George Sykes is one of two Union Corps commanders without… an equestrian memorial at the Gettysburg National Military Park. Dan Sickles declined one in his honor, claiming “the whole damned battlefield is my monument. The exclusion of Sykes is misunderstood and often erroneously remembered by historians and students of the battle.
John Sedgwick missed over a third of the battle… and Henry Slocum’s inaction on July 1 bordered on insubordination- yet both these Generals have mounted statues on the battlefield. These monuments were constructed by their states in conjunction with the Gettysburg Memorial Association between 1867-96. The US War Department took no part in the construction of monuments at Gettysburg. So why was Sykes overlooked?
Many assume Sykes was not memorialized because of poor performance… in and after the Battle of Gettysburg. His nicknames of “Slow Trot” and “Tardy George” have become historical cans tied to his record trail. Neither assumption is holds water- the truth is more complicated:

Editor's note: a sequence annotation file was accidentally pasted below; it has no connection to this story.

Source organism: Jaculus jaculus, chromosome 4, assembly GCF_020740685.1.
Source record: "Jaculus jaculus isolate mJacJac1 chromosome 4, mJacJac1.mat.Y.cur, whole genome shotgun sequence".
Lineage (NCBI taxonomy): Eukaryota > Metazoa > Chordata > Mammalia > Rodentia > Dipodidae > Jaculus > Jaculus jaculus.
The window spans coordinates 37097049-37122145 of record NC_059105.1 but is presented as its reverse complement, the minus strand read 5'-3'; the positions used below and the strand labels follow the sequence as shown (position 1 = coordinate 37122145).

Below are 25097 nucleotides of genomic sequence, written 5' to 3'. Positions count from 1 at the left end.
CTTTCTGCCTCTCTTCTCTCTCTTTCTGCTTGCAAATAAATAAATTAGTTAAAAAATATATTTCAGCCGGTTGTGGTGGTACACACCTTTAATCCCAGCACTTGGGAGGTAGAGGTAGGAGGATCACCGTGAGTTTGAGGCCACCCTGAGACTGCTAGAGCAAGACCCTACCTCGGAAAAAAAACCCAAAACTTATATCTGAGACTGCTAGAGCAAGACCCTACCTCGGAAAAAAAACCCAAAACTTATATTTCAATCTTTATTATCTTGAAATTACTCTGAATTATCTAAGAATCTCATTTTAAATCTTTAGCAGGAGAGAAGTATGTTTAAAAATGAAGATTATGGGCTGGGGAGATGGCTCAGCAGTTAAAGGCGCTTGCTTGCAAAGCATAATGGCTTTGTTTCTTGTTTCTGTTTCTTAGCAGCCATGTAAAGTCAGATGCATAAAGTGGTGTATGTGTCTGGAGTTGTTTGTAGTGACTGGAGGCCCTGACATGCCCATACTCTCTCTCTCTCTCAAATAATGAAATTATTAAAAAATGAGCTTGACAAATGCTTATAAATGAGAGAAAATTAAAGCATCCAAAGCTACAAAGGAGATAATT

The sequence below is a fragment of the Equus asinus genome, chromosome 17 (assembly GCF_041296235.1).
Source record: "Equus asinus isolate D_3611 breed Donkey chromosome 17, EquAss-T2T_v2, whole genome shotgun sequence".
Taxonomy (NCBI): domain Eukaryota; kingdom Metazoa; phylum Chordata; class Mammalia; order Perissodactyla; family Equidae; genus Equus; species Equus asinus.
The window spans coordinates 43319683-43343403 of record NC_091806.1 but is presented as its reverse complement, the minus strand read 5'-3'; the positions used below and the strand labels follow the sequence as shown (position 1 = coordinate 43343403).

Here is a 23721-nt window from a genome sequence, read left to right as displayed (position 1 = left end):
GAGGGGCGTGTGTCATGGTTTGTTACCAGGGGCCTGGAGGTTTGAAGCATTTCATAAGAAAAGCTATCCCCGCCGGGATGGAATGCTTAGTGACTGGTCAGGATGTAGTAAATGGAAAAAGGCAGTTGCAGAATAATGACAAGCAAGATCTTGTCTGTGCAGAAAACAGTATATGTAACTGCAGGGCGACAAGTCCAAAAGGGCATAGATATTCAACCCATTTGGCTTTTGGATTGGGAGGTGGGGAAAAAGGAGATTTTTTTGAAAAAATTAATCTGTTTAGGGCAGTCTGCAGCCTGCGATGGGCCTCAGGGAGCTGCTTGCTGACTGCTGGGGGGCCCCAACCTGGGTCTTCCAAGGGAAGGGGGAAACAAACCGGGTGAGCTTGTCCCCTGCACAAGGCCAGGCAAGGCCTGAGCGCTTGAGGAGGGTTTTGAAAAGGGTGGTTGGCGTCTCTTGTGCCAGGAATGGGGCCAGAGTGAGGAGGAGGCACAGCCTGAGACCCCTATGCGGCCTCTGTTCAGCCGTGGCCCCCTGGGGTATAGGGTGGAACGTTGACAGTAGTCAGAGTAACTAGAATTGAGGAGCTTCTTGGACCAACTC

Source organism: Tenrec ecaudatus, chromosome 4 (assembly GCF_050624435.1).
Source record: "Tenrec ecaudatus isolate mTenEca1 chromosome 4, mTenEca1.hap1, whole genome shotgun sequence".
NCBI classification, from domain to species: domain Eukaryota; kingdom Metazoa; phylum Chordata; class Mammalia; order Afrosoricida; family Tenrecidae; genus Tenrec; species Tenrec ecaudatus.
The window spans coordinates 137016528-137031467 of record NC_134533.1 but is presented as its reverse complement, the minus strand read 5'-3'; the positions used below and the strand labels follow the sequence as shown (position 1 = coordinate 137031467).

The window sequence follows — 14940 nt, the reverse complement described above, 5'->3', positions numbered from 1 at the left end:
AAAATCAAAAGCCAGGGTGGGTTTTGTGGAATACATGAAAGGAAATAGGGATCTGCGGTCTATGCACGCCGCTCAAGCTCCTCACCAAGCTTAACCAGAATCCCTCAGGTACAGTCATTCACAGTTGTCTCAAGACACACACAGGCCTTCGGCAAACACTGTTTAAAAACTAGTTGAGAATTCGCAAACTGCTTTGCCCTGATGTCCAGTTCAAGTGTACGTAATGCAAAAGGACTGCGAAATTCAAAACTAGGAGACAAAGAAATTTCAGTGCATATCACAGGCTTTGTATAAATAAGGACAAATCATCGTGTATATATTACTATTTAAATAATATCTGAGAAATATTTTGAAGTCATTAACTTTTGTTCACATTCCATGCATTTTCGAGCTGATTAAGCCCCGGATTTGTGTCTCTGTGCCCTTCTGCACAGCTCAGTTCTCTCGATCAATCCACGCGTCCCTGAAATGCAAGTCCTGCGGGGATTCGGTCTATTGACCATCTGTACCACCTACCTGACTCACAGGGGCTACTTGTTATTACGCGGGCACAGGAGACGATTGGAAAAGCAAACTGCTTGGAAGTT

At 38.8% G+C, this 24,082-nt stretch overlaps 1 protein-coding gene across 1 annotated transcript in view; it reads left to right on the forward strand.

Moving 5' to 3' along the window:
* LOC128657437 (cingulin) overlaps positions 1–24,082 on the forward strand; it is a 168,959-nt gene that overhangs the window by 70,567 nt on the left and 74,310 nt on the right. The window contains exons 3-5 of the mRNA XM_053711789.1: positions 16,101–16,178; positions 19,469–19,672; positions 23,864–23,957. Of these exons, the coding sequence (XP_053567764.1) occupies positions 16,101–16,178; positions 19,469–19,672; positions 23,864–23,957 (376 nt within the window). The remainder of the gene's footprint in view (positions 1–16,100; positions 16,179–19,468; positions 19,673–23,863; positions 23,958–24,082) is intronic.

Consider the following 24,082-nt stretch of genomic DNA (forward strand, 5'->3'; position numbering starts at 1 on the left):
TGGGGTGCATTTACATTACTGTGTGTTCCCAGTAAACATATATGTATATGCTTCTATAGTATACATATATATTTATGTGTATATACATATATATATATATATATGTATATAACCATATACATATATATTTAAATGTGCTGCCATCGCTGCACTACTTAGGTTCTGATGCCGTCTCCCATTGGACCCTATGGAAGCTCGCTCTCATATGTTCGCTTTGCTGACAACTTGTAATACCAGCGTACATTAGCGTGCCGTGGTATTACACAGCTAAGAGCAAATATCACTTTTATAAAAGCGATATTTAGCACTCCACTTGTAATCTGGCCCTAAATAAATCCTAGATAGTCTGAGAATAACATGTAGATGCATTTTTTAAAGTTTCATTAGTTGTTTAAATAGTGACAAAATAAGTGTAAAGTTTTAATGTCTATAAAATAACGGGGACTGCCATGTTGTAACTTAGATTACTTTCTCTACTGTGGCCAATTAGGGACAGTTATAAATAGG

- Sykes’ promotion to Corps command on June 28, 1863 upset some of his fellow officers- especially those who ranked him. Sykes was given the V Corps at the direction of Meade.
- Sykes did not have a good rapport with volunteer troops, who in many cases, led the later efforts to erect monuments- Sykes spent most of the War commanding Regular Army troops.
- He did not have a long career following the war, dying at a dusty Texas outpost in 1880.
- Following the War, Delaware was in no position to contribute funds to a monument depicting someone who permanently left the state as a teenager.
- Reynolds and Sedgwick were popular leaders with volunteer troops; while Howard and Slocum had long public careers following the War.**
**Thanks to Scott Hartwig for the pointers.